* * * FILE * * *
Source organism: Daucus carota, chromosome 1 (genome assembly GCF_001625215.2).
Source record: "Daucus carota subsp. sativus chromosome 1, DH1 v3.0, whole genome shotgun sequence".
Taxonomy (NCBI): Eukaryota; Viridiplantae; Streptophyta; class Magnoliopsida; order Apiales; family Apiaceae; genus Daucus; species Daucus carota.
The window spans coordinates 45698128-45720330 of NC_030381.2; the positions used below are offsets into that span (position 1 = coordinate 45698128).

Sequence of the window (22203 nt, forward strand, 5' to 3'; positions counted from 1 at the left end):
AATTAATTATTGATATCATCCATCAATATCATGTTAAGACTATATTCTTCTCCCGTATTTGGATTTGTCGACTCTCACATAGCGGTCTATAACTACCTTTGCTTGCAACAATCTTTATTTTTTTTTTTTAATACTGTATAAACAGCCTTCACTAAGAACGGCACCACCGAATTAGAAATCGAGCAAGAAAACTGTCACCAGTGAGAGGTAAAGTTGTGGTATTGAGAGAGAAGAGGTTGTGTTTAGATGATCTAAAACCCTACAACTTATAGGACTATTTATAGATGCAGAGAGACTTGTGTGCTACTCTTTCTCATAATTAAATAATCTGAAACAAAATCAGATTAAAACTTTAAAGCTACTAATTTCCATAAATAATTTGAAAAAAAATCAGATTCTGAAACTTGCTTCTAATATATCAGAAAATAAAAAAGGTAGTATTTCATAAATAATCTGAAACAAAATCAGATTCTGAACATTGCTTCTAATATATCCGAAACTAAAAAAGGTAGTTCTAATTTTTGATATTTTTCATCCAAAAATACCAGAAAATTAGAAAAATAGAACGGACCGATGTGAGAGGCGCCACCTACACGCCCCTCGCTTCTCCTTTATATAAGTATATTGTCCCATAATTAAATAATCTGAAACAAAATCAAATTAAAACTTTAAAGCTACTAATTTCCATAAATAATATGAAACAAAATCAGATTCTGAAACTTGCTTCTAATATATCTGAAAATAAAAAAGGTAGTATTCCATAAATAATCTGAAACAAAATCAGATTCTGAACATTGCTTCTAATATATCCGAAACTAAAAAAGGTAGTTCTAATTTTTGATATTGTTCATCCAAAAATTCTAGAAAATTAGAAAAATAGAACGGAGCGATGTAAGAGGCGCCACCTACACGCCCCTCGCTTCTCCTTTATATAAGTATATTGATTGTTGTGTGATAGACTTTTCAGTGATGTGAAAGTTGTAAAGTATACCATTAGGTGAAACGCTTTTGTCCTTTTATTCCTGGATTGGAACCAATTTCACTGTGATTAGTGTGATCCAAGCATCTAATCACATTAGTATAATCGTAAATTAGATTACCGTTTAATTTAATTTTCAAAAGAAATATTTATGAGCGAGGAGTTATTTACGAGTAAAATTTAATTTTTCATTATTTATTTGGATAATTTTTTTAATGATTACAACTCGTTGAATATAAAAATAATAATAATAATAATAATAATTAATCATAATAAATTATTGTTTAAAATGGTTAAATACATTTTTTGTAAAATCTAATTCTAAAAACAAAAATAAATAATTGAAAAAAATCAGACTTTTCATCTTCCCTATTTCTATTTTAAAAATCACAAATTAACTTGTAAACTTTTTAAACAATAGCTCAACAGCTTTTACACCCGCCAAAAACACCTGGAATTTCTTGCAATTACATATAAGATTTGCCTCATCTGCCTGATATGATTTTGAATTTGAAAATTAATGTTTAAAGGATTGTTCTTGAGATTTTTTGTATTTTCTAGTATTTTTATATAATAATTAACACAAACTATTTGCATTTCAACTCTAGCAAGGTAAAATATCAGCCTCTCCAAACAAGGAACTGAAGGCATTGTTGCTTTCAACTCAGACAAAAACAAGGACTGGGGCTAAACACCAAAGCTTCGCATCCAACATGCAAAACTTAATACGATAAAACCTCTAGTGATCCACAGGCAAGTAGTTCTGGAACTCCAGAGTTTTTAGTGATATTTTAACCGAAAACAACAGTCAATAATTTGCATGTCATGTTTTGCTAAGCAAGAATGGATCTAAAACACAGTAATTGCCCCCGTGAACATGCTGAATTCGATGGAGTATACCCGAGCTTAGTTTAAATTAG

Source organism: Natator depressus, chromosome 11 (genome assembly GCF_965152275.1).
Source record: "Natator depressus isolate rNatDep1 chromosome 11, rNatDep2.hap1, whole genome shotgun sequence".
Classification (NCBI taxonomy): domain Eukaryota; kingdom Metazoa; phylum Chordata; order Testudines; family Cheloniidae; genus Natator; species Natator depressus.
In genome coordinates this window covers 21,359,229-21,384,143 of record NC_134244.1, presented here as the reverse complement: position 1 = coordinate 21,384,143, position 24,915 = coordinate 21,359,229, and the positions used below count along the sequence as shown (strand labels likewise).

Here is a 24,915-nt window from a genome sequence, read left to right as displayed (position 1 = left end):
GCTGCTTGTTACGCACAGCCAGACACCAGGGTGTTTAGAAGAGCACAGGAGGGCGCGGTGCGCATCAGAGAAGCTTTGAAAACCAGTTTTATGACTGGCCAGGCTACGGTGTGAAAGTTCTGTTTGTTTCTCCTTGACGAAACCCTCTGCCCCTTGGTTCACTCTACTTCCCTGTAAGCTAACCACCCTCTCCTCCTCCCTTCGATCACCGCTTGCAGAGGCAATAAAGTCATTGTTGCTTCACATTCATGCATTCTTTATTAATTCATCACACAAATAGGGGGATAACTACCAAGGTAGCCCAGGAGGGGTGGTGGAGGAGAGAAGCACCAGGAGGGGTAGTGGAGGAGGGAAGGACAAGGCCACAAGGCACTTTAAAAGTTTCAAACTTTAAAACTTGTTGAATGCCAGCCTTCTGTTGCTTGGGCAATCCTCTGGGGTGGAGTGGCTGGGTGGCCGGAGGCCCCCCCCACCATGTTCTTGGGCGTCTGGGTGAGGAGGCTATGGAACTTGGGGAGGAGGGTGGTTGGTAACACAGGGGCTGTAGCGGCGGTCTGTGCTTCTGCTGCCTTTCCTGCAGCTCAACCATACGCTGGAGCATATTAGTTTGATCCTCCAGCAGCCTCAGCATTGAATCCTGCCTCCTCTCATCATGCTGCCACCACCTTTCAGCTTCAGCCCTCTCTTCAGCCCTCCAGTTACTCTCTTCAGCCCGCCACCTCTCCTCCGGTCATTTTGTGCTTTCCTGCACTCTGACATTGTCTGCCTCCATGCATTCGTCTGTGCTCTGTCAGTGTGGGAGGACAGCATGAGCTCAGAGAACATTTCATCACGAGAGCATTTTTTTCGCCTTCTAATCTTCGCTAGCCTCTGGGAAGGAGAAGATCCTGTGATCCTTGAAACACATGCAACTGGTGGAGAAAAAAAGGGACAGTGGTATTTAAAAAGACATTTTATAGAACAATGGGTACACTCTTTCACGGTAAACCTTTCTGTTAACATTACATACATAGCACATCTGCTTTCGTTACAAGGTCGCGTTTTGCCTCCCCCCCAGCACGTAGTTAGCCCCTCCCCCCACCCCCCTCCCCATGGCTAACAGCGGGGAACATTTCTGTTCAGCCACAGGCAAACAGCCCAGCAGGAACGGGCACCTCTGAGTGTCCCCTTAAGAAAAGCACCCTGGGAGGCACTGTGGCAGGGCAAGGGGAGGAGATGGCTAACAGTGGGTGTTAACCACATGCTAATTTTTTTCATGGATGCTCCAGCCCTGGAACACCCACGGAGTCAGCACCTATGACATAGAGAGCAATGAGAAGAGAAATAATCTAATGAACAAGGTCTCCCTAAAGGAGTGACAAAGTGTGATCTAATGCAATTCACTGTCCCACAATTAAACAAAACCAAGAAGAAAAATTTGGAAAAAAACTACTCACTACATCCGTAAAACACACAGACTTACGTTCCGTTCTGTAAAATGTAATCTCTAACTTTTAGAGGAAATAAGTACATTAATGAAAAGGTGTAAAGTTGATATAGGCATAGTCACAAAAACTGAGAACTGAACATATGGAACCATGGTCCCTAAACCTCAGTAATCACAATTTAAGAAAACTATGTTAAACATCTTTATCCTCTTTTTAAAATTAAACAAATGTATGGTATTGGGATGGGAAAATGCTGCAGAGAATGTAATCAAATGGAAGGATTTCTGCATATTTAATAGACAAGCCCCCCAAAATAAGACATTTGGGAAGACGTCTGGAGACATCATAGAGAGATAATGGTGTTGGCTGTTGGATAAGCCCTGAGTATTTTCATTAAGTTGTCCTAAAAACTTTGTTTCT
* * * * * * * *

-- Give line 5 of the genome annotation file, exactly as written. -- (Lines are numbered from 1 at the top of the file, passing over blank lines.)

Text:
Sequence of the window (22203 nt, forward strand, 5' to 3'; positions counted from 1 at the left end):